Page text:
She uses the experience to make two key observations that can be applied to the online museum experience.
The first is that “personalised narrative [can provide an] introduction to further narratives.” She explains:
First, it shows how introductory personalized narratives can help us when we have to choose from many competing stories. You can (and want to) provide your attention only to a very small number of stories and friends can help decide which those will be. Friends’ personalized narratives work as leads to the news items and navigate you in the jungle of news narratives.
In this age of massive data when content curation is an issue of on-going significance, personalised narratives or recommendations can provide an effective entry point into the online museum, be it through social networking sites or other forms of recommendation. If we want people to engage with our websites and collections there needs to be a personal aspect to the engagement, so that the user has a reason to invest their time and energy into the site. While a researcher might examine a collection website because he/she is seeking information on a particular artefact or group of artefacts, if we want non-experts to engage with a site there needs to be a compelling and personal point of entry.
Secondly, Sonnevend discusses sharing as a commemorative act or ‘remembering through sharing’. She writes,
Online commemoration seems a little bit like ‘news:’ central to us for a short time, but forgettable on a long run. Just like traditional news, sharing the information on social networking sites is very effective in triggering social solidarity. And personalized narratives along with personalized visual and textual memorial sites contribute to this triggering effect.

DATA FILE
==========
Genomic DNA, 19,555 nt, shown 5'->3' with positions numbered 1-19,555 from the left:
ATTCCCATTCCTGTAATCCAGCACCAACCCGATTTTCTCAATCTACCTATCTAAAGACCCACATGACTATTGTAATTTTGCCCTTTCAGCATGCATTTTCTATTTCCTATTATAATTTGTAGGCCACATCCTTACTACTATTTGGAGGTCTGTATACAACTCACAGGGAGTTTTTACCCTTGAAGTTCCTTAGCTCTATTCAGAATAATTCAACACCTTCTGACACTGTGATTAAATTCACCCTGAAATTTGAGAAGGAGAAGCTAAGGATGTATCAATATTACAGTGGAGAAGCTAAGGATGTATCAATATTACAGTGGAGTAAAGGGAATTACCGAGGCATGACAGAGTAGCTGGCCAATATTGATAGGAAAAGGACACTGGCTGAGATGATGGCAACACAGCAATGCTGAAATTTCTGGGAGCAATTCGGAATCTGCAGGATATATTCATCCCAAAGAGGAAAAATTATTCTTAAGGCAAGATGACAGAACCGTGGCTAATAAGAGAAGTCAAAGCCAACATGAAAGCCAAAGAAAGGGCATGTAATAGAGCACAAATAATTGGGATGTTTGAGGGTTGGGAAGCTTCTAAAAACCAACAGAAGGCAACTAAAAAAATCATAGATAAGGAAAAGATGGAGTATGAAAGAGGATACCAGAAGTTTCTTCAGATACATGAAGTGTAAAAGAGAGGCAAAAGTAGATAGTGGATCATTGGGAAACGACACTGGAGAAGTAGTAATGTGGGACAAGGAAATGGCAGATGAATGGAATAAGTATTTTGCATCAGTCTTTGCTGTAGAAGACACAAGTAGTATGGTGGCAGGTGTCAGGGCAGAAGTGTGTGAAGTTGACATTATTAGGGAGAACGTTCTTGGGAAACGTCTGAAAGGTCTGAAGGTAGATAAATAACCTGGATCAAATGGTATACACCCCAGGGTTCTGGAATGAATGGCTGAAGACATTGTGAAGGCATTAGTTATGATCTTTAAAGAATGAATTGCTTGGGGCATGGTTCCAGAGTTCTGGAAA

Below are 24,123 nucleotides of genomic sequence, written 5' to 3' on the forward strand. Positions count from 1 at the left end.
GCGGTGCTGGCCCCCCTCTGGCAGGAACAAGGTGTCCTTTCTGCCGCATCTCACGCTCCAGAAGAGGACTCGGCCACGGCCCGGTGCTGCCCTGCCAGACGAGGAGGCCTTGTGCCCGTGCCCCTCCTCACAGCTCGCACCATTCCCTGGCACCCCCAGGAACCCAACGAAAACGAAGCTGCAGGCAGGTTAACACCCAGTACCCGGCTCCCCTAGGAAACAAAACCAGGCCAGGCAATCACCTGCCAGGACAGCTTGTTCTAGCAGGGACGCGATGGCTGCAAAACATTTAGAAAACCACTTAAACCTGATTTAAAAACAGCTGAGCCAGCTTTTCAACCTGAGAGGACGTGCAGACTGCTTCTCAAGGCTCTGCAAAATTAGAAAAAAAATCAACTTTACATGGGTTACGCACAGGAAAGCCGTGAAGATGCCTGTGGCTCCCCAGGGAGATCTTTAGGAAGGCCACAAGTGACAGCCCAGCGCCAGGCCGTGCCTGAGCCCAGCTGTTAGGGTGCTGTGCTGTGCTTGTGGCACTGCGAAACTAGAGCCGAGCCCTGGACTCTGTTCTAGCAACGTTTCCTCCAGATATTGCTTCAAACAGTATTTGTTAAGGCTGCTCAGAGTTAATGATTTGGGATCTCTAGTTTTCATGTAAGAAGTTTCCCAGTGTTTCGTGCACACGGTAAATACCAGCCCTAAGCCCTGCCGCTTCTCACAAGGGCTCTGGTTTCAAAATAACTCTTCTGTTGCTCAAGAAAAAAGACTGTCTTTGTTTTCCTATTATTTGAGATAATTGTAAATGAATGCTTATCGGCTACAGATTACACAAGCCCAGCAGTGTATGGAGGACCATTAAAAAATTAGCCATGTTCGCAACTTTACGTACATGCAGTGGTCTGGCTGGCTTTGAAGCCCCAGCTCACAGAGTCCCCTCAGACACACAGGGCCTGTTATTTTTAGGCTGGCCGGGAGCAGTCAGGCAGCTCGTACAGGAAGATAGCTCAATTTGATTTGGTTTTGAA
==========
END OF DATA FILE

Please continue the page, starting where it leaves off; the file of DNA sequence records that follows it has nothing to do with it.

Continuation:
She considers both traditional and new cultural practices for social remembrance, and concludes that the act of sharing information online – through linking and online discussion – is
a quick and powerful way to express solidarity. It is quick, because it does not require more than a few seconds from you. It is powerful, because the low barriers of distribution enable you to broadcast the news to many at the same time. It is important to note, however, that in most of the cases you broadcast to a certain group of people, to your fellow ‘friends’ and ‘followers,’ but not to ‘all.’
Museums are lieux de mémoire – sites of memory. By lowering barriers to engagement and making online objects easy to share and broadcast, we can enable online communities to participate in acts of commemoration and social remembrance and grow their sense of social solidarity.
Museums might make beautiful looking and functional websites, but unless visitors have reason to personally engage with the site and to connect its contents with their own lives, then surely the relationship will be superficial at best. Engagement will come when visitors have an emotional connection to the site and a reason to invest further in it – like when the experience is emotionally rewarding (and maybe even fun!). Personalised narratives can provide a vehicle to get people in, and lowered barriers of engagement can give them a reason to broadcast and share those stories with others. Therefore, when designing museum websites – or apps – maybe we need to consider why someone would personally engage with the site, and how to ensure they broadcast their engagement to get others involved too.
2 thoughts on “Narrative, sharing and memory”
As an aside, I think Nina Simon’s post on complicity in the museum space is something worth considering in the online museum as well. How can we make our audiences complicit in the online space, to encourage shared play and learning? How can we make the online space a safe space for engagement? Something to thinking about…